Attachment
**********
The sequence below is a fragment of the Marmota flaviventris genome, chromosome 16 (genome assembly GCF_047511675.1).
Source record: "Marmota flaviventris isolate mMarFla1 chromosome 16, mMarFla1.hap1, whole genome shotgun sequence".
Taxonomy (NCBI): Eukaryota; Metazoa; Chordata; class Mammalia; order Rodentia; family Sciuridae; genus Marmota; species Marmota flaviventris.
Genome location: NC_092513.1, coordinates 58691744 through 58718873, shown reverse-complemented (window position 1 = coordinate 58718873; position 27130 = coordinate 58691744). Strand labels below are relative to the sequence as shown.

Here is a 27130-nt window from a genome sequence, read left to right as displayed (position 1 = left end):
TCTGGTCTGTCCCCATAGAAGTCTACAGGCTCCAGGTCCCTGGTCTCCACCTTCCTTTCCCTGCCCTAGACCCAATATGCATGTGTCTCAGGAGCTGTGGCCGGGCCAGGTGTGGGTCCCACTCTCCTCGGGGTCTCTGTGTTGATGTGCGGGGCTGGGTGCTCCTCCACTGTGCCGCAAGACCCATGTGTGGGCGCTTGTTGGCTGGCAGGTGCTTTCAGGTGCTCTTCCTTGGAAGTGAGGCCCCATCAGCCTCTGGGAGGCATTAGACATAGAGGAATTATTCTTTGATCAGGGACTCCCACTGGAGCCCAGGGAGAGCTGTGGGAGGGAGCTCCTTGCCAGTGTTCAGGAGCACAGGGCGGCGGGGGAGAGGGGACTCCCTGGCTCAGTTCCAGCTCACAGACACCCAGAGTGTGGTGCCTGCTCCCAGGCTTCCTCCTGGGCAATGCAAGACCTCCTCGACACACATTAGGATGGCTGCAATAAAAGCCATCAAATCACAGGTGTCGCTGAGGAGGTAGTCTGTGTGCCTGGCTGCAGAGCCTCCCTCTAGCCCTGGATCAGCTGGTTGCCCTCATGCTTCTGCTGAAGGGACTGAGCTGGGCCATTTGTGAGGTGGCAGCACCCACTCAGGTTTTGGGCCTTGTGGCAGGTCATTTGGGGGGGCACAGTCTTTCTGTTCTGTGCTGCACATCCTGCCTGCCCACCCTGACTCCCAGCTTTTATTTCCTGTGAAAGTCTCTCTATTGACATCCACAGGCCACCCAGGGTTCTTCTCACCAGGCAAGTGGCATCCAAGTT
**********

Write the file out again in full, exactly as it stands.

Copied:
The sequence below is a fragment of the Marmota flaviventris genome, chromosome 16 (genome assembly GCF_047511675.1).
Source record: "Marmota flaviventris isolate mMarFla1 chromosome 16, mMarFla1.hap1, whole genome shotgun sequence".
Taxonomy (NCBI): Eukaryota; Metazoa; Chordata; class Mammalia; order Rodentia; family Sciuridae; genus Marmota; species Marmota flaviventris.
Genome location: NC_092513.1, coordinates 58691744 through 58718873, shown reverse-complemented (window position 1 = coordinate 58718873; position 27130 = coordinate 58691744). Strand labels below are relative to the sequence as shown.

Here is a 27130-nt window from a genome sequence, read left to right as displayed (position 1 = left end):
TCTGGTCTGTCCCCATAGAAGTCTACAGGCTCCAGGTCCCTGGTCTCCACCTTCCTTTCCCTGCCCTAGACCCAATATGCATGTGTCTCAGGAGCTGTGGCCGGGCCAGGTGTGGGTCCCACTCTCCTCGGGGTCTCTGTGTTGATGTGCGGGGCTGGGTGCTCCTCCACTGTGCCGCAAGACCCATGTGTGGGCGCTTGTTGGCTGGCAGGTGCTTTCAGGTGCTCTTCCTTGGAAGTGAGGCCCCATCAGCCTCTGGGAGGCATTAGACATAGAGGAATTATTCTTTGATCAGGGACTCCCACTGGAGCCCAGGGAGAGCTGTGGGAGGGAGCTCCTTGCCAGTGTTCAGGAGCACAGGGCGGCGGGGGAGAGGGGACTCCCTGGCTCAGTTCCAGCTCACAGACACCCAGAGTGTGGTGCCTGCTCCCAGGCTTCCTCCTGGGCAATGCAAGACCTCCTCGACACACATTAGGATGGCTGCAATAAAAGCCATCAAATCACAGGTGTCGCTGAGGAGGTAGTCTGTGTGCCTGGCTGCAGAGCCTCCCTCTAGCCCTGGATCAGCTGGTTGCCCTCATGCTTCTGCTGAAGGGACTGAGCTGGGCCATTTGTGAGGTGGCAGCACCCACTCAGGTTTTGGGCCTTGTGGCAGGTCATTTGGGGGGGCACAGTCTTTCTGTTCTGTGCTGCACATCCTGCCTGCCCACCCTGACTCCCAGCTTTTATTTCCTGTGAAAGTCTCTCTATTGACATCCACAGGCCACCCAGGGTTCTTCTCACCAGGCAAGTGGCATCCAAGTT